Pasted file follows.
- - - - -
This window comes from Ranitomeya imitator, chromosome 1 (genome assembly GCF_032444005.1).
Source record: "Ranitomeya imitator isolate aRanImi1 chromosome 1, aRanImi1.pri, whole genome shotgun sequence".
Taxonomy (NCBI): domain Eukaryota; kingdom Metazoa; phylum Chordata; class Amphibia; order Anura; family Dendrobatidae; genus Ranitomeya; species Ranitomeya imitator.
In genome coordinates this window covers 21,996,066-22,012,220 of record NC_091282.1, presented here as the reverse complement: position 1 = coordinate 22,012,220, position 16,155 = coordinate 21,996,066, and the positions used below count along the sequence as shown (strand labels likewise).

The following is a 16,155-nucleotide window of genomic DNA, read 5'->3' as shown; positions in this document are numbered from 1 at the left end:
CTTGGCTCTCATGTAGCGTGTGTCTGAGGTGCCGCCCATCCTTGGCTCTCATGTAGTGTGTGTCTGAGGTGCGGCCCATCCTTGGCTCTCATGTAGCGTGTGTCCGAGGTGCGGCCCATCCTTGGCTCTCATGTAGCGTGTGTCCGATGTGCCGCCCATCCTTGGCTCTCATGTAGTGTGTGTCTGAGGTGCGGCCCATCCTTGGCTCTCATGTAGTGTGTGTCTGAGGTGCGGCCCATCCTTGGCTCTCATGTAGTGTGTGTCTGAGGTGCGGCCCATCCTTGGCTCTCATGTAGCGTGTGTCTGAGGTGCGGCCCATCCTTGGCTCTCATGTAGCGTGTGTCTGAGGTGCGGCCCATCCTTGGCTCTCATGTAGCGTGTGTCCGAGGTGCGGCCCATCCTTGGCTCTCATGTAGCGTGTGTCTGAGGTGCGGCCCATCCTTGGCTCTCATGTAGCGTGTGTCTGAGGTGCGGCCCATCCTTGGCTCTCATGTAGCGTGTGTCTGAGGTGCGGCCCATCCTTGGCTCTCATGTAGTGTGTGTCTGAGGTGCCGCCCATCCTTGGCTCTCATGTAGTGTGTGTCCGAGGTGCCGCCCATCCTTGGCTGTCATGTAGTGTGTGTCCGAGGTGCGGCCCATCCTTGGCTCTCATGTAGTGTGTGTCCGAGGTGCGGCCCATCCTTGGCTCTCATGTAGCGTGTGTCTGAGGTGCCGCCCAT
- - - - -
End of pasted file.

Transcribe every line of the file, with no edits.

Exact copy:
This window comes from Ranitomeya imitator, chromosome 1 (genome assembly GCF_032444005.1).
Source record: "Ranitomeya imitator isolate aRanImi1 chromosome 1, aRanImi1.pri, whole genome shotgun sequence".
Taxonomy (NCBI): domain Eukaryota; kingdom Metazoa; phylum Chordata; class Amphibia; order Anura; family Dendrobatidae; genus Ranitomeya; species Ranitomeya imitator.
In genome coordinates this window covers 21,996,066-22,012,220 of record NC_091282.1, presented here as the reverse complement: position 1 = coordinate 22,012,220, position 16,155 = coordinate 21,996,066, and the positions used below count along the sequence as shown (strand labels likewise).

The following is a 16,155-nucleotide window of genomic DNA, read 5'->3' as shown; positions in this document are numbered from 1 at the left end:
CTTGGCTCTCATGTAGCGTGTGTCTGAGGTGCCGCCCATCCTTGGCTCTCATGTAGTGTGTGTCTGAGGTGCGGCCCATCCTTGGCTCTCATGTAGCGTGTGTCCGAGGTGCGGCCCATCCTTGGCTCTCATGTAGCGTGTGTCCGATGTGCCGCCCATCCTTGGCTCTCATGTAGTGTGTGTCTGAGGTGCGGCCCATCCTTGGCTCTCATGTAGTGTGTGTCTGAGGTGCGGCCCATCCTTGGCTCTCATGTAGTGTGTGTCTGAGGTGCGGCCCATCCTTGGCTCTCATGTAGCGTGTGTCTGAGGTGCGGCCCATCCTTGGCTCTCATGTAGCGTGTGTCTGAGGTGCGGCCCATCCTTGGCTCTCATGTAGCGTGTGTCCGAGGTGCGGCCCATCCTTGGCTCTCATGTAGCGTGTGTCTGAGGTGCGGCCCATCCTTGGCTCTCATGTAGCGTGTGTCTGAGGTGCGGCCCATCCTTGGCTCTCATGTAGCGTGTGTCTGAGGTGCGGCCCATCCTTGGCTCTCATGTAGTGTGTGTCTGAGGTGCCGCCCATCCTTGGCTCTCATGTAGTGTGTGTCCGAGGTGCCGCCCATCCTTGGCTGTCATGTAGTGTGTGTCCGAGGTGCGGCCCATCCTTGGCTCTCATGTAGTGTGTGTCCGAGGTGCGGCCCATCCTTGGCTCTCATGTAGCGTGTGTCTGAGGTGCCGCCCAT